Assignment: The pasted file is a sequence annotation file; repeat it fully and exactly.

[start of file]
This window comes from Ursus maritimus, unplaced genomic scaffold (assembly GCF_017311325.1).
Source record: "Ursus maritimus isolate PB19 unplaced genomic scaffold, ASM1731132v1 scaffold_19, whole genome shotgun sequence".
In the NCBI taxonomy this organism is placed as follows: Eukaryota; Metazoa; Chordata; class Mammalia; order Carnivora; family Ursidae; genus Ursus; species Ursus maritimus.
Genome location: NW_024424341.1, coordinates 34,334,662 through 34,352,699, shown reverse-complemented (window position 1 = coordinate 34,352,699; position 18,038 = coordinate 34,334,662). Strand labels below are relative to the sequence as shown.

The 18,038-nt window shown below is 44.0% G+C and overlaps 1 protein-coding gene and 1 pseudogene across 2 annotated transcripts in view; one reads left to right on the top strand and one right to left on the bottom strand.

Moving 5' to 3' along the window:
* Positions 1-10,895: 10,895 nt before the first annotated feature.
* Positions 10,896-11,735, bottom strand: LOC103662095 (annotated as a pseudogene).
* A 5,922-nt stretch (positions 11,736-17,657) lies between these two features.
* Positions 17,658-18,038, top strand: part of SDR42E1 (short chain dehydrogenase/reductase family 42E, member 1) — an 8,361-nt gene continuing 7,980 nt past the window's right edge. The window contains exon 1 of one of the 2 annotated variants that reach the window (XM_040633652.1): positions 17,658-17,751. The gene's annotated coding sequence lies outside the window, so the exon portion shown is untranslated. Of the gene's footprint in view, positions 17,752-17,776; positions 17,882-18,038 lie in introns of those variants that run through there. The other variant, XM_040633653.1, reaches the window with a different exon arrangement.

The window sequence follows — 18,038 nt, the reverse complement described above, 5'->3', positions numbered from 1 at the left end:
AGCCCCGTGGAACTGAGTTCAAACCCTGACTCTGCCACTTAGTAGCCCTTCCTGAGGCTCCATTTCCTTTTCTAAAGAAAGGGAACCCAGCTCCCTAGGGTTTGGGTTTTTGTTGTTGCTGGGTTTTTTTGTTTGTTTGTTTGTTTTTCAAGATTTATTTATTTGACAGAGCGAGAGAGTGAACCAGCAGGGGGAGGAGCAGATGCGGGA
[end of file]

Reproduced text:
This window comes from Ursus maritimus, unplaced genomic scaffold (assembly GCF_017311325.1).
Source record: "Ursus maritimus isolate PB19 unplaced genomic scaffold, ASM1731132v1 scaffold_19, whole genome shotgun sequence".
In the NCBI taxonomy this organism is placed as follows: Eukaryota; Metazoa; Chordata; class Mammalia; order Carnivora; family Ursidae; genus Ursus; species Ursus maritimus.
Genome location: NW_024424341.1, coordinates 34,334,662 through 34,352,699, shown reverse-complemented (window position 1 = coordinate 34,352,699; position 18,038 = coordinate 34,334,662). Strand labels below are relative to the sequence as shown.

The 18,038-nt window shown below is 44.0% G+C and overlaps 1 protein-coding gene and 1 pseudogene across 2 annotated transcripts in view; one reads left to right on the top strand and one right to left on the bottom strand.

Moving 5' to 3' along the window:
* Positions 1-10,895: 10,895 nt before the first annotated feature.
* Positions 10,896-11,735, bottom strand: LOC103662095 (annotated as a pseudogene).
* A 5,922-nt stretch (positions 11,736-17,657) lies between these two features.
* Positions 17,658-18,038, top strand: part of SDR42E1 (short chain dehydrogenase/reductase family 42E, member 1) — an 8,361-nt gene continuing 7,980 nt past the window's right edge. The window contains exon 1 of one of the 2 annotated variants that reach the window (XM_040633652.1): positions 17,658-17,751. The gene's annotated coding sequence lies outside the window, so the exon portion shown is untranslated. Of the gene's footprint in view, positions 17,752-17,776; positions 17,882-18,038 lie in introns of those variants that run through there. The other variant, XM_040633653.1, reaches the window with a different exon arrangement.

The window sequence follows — 18,038 nt, the reverse complement described above, 5'->3', positions numbered from 1 at the left end:
AGCCCCGTGGAACTGAGTTCAAACCCTGACTCTGCCACTTAGTAGCCCTTCCTGAGGCTCCATTTCCTTTTCTAAAGAAAGGGAACCCAGCTCCCTAGGGTTTGGGTTTTTGTTGTTGCTGGGTTTTTTTGTTTGTTTGTTTGTTTTTCAAGATTTATTTATTTGACAGAGCGAGAGAGTGAACCAGCAGGGGGAGGAGCAGATGCGGGA